Republican Adam Laxalt has filed to run for U.S. Senate in Nevada, setting the stage for what could be a decisive battle as both parties fight for control of Congress
Laxalt, who’s part of a Nevada political dynasty and an ally of former President Donald Trump is aiming to unseat Democrat Catherine Cortez Masto, who succeeded U.S. Sen. Harry Reid in 2016 and became the first Latina elected to the U.S. Senate.
Laxalt, a 42-year-old Reno-based attorney and Navy veteran, is the son of former U.S. Sen. Pete Domenici and a grandson of former Nevada Gov. and U.S. Sen. Paul Laxalt. Adam Laxalt rose to prominence in 2014 after becoming the country’s youngest attorney general at 35 and during his tenure butted heads with Republican Gov. Brian Sandoval and his moderate allies in the state party.
He ran unsuccessfully for governor in 2018, losing to now-Gov. Steve Sisolak by four percentage points.
Democrats have won the past two Senate races in Nevada by fewer than five points but fear a low turnout election similar to 2014 — the last midterm contest held with a Democrat in the White House. That year, Republicans flipped nine seats to regain control of the Senate and Laxalt rode the Republican wave to victory in the state attorney general’s race. The opposition party has historically gained seats in the midterm election during a president’s first term.
Republicans and Democrats have anticipated Laxalt’s entry into the race for months and national politicians have publicly backed him as their candidate. His political consultant, Robert Uithoven, declined to comment about his candidacy on Monday.
Laxalt’s annual Basque Fry held over the weekend at a rural Nevada cattle ranch served as a coming-out party for his Senate bid, with speakers lauding him as a candidate despite the fact that he has not yet formally announced. U.S. Sen. Tom Cotton told an audience of about 4,000 that one of the reasons Laxalt had not yet announced was due to campaign finance rules, which require contributions to be disclosed quarterly once candidates enter races for federal office. Former Trump cabinet member Ric Grenell said to expect a formal announcement on Tuesday.
Laxalt, who watched Saturday’s speakers from a VIP area near the stage, did not mention his candidacy but styled his remarks as a campaign speech-variety call to action.
“The people are ready to stand with us. Our state is ready to fight against this. Americans are ready to fight against this,” he said to end a speech about crime rates and social media platforms “ruthlessly enforcing the ruling elite’s worldview on everything from COVID to election integrity.”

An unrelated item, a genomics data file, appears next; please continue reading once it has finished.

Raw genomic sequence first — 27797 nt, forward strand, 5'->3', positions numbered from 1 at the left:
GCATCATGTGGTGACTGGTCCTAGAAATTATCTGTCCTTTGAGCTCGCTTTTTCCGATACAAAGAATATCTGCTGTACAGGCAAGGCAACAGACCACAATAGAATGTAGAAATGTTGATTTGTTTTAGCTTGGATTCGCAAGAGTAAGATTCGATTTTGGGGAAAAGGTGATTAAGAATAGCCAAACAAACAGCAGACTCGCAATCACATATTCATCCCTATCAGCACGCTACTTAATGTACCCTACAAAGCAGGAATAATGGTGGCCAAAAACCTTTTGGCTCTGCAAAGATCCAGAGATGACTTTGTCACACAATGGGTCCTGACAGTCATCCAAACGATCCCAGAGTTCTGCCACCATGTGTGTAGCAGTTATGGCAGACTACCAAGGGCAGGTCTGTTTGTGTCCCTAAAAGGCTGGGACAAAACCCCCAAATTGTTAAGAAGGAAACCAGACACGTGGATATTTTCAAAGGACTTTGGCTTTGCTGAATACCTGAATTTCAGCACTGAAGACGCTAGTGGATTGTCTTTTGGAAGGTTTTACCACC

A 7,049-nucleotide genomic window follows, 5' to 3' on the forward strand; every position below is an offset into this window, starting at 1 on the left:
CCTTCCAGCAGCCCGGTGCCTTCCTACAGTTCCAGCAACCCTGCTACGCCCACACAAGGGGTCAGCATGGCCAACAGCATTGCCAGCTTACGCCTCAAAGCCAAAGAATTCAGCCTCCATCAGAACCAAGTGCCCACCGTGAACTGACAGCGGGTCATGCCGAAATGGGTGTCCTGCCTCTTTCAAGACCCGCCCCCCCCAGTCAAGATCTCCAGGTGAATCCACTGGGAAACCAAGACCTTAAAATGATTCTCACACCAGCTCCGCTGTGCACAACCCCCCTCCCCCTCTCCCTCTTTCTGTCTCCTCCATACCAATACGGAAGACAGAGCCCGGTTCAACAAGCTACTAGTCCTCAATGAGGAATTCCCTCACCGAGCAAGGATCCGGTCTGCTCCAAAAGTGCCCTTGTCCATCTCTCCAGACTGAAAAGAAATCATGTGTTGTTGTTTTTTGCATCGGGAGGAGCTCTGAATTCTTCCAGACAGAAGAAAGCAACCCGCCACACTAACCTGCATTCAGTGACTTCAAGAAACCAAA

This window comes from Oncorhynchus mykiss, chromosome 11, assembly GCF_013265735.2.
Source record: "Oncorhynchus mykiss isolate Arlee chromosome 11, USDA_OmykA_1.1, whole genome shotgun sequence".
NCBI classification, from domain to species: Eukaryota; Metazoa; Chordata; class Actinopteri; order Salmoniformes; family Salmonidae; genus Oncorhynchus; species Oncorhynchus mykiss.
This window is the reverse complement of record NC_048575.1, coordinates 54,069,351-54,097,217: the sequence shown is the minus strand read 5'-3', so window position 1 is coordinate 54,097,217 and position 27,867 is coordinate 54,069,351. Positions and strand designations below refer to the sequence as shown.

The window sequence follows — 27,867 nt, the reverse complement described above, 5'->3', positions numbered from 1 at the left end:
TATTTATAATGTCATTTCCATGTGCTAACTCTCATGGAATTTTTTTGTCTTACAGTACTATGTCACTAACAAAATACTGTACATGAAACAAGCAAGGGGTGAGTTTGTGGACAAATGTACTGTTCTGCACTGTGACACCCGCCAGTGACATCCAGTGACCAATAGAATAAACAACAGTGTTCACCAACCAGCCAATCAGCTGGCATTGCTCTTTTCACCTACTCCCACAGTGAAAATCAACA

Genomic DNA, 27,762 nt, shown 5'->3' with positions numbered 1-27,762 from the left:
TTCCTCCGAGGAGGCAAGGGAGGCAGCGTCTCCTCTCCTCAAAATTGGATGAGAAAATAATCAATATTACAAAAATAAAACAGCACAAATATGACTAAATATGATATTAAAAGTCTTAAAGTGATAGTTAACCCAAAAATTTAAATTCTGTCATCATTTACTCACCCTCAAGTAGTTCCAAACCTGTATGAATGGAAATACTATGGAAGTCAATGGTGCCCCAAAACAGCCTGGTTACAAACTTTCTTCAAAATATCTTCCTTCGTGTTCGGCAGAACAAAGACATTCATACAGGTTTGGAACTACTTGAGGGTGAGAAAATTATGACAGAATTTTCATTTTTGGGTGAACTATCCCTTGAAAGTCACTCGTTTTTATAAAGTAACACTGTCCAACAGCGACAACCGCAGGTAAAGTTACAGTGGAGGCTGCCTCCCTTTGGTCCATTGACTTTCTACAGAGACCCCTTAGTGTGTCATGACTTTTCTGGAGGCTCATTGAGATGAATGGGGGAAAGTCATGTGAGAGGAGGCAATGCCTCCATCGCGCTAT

In 2020, he served as co-chair of Trump’s campaign in Nevada, spearheading efforts to overturn President Joe Biden’s victory in the state through failed legal challenges to Nevada’s mail-in voting laws and attempts to stop the vote-counting process in Clark County. Judges in every case dismissed the challenges and Nevada’s Republican secretary of state defended the results as reliable and accurate.
The shadow of 2020 will likely figure into the Senate race in Nevada, where state legislators passed a law in May to send all voters mail-in ballots in future elections. Republican candidates running for governor in Virginia, secretary of state in Georgia and the U.S. Senate in Arizona and Ohio have staked out positions about “election integrity” ranging from voicing concerns about voter rolls to claiming outright the 2020 outcome was invalid. On Saturday, Laxalt referenced election integrity while Grenell and American Conservation Union Chairman Matt Schlapp repeated their claims about voter fraud and Trump winning Nevada in the 2020 election without evidence.
Laxalt will compete against Army veteran Sam Brown in the Republican primary next June. Candidates hoping to unseat Cortez Masto have until March to declare their candidacy and have yet to file campaign finance reports.
Sam Metz is a corps member for the Associated Press/Report for America Statehouse News Initiative. Report for America is a nonprofit national service program that places journalists in local newsrooms to report on undercovered issues.